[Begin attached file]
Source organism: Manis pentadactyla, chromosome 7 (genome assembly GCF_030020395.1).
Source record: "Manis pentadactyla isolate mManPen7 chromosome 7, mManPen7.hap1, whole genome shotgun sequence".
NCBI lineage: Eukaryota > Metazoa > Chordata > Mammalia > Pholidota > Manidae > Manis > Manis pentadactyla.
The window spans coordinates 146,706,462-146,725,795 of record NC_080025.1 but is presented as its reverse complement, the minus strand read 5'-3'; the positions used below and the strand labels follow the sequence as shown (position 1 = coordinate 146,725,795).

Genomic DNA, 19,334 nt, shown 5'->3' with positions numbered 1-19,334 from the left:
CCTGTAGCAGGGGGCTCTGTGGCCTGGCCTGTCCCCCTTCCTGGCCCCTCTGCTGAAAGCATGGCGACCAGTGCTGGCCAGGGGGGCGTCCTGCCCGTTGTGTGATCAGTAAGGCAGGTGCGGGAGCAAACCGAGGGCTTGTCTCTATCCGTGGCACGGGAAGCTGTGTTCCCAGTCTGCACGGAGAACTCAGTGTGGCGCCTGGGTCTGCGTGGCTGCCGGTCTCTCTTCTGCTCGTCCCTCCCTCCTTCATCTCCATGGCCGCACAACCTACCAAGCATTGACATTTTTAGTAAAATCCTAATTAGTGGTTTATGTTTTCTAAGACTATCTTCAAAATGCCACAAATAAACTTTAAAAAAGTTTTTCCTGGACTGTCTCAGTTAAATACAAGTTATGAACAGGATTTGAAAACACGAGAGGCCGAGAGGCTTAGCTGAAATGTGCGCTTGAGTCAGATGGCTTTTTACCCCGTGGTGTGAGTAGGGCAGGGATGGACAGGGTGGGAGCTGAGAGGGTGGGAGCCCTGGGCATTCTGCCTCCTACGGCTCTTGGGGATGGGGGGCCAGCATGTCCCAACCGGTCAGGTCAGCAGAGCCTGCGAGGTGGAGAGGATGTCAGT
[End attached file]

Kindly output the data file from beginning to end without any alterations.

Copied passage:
Source organism: Manis pentadactyla, chromosome 7 (genome assembly GCF_030020395.1).
Source record: "Manis pentadactyla isolate mManPen7 chromosome 7, mManPen7.hap1, whole genome shotgun sequence".
NCBI lineage: Eukaryota > Metazoa > Chordata > Mammalia > Pholidota > Manidae > Manis > Manis pentadactyla.
The window spans coordinates 146,706,462-146,725,795 of record NC_080025.1 but is presented as its reverse complement, the minus strand read 5'-3'; the positions used below and the strand labels follow the sequence as shown (position 1 = coordinate 146,725,795).

Genomic DNA, 19,334 nt, shown 5'->3' with positions numbered 1-19,334 from the left:
CCTGTAGCAGGGGGCTCTGTGGCCTGGCCTGTCCCCCTTCCTGGCCCCTCTGCTGAAAGCATGGCGACCAGTGCTGGCCAGGGGGGCGTCCTGCCCGTTGTGTGATCAGTAAGGCAGGTGCGGGAGCAAACCGAGGGCTTGTCTCTATCCGTGGCACGGGAAGCTGTGTTCCCAGTCTGCACGGAGAACTCAGTGTGGCGCCTGGGTCTGCGTGGCTGCCGGTCTCTCTTCTGCTCGTCCCTCCCTCCTTCATCTCCATGGCCGCACAACCTACCAAGCATTGACATTTTTAGTAAAATCCTAATTAGTGGTTTATGTTTTCTAAGACTATCTTCAAAATGCCACAAATAAACTTTAAAAAAGTTTTTCCTGGACTGTCTCAGTTAAATACAAGTTATGAACAGGATTTGAAAACACGAGAGGCCGAGAGGCTTAGCTGAAATGTGCGCTTGAGTCAGATGGCTTTTTACCCCGTGGTGTGAGTAGGGCAGGGATGGACAGGGTGGGAGCTGAGAGGGTGGGAGCCCTGGGCATTCTGCCTCCTACGGCTCTTGGGGATGGGGGGCCAGCATGTCCCAACCGGTCAGGTCAGCAGAGCCTGCGAGGTGGAGAGGATGTCAGT